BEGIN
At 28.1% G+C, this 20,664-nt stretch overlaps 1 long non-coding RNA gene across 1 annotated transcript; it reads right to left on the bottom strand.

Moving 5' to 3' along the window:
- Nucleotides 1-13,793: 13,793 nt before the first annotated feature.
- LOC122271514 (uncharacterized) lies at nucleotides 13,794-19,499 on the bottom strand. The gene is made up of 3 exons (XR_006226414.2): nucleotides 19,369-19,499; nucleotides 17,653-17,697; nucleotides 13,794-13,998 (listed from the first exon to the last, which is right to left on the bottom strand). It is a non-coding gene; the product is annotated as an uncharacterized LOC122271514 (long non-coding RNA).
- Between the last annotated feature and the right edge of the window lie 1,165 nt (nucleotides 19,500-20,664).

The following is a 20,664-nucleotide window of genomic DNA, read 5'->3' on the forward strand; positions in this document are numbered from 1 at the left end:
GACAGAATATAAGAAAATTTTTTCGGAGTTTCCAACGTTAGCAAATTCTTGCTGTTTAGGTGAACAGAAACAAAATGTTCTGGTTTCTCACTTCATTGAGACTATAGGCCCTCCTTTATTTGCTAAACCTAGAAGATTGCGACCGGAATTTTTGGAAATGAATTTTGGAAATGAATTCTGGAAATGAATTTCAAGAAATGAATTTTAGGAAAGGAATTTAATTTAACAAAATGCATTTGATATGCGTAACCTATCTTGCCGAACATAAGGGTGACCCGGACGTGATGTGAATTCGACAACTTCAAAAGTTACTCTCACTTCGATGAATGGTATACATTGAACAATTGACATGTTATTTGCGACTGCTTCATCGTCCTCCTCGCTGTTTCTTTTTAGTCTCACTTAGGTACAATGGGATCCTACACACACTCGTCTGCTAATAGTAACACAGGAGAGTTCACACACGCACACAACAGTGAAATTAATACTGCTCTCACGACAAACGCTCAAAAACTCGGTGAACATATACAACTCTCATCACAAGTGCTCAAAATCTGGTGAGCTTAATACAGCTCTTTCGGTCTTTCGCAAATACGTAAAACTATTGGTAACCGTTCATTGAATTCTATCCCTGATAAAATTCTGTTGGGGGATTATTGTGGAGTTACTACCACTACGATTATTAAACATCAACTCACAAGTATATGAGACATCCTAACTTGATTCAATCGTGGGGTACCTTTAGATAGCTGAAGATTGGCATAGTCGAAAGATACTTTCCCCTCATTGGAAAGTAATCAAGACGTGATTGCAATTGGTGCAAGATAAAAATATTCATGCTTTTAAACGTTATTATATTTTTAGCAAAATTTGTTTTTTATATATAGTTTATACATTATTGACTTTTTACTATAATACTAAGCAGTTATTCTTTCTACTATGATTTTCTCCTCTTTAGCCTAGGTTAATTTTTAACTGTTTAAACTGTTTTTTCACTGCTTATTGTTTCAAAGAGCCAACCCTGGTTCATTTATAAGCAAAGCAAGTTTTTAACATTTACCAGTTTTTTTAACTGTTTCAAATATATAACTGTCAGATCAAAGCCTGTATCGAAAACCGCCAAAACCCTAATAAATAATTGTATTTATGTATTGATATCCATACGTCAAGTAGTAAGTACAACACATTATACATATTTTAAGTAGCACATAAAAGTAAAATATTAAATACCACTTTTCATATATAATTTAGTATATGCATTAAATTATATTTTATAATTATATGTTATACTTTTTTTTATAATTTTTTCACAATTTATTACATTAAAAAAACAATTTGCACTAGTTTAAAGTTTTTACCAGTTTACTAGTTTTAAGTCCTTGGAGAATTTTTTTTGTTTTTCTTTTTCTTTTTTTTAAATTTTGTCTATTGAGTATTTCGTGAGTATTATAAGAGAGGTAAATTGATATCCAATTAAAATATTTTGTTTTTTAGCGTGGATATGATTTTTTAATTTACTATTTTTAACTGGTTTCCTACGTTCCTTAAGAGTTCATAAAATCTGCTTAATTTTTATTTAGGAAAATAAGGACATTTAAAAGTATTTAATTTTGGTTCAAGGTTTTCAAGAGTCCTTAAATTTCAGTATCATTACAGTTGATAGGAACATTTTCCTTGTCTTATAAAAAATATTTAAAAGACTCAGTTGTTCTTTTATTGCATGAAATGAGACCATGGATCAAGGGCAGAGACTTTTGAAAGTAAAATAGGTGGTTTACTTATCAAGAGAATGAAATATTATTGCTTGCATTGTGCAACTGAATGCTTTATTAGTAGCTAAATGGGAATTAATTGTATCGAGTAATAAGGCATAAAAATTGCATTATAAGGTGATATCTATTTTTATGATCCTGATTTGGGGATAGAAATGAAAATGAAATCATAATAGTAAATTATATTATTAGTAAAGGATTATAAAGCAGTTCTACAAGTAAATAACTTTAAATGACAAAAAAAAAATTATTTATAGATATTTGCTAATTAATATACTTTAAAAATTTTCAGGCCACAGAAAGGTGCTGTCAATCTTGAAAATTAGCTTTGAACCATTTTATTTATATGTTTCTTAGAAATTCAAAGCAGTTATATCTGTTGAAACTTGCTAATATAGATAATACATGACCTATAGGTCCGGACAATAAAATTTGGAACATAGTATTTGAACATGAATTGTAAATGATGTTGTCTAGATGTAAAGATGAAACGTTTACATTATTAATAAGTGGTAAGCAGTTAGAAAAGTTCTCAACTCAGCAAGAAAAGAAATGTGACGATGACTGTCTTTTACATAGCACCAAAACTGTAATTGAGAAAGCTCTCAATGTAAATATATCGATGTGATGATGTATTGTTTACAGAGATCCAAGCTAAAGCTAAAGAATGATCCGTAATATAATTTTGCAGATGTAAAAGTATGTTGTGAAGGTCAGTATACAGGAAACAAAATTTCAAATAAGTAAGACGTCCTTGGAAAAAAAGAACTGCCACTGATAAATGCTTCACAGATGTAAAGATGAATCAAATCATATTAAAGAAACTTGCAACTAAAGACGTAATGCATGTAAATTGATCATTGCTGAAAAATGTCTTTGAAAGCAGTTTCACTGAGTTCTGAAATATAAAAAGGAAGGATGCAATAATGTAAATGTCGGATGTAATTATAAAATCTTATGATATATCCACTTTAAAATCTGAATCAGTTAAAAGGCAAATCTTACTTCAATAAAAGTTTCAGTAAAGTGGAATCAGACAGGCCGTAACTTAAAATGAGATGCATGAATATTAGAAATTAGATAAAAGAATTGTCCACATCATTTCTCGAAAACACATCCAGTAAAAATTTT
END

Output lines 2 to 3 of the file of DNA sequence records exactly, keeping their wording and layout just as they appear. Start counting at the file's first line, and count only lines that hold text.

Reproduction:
Moving 5' to 3' along the window:
- Nucleotides 1-13,793: 13,793 nt before the first annotated feature.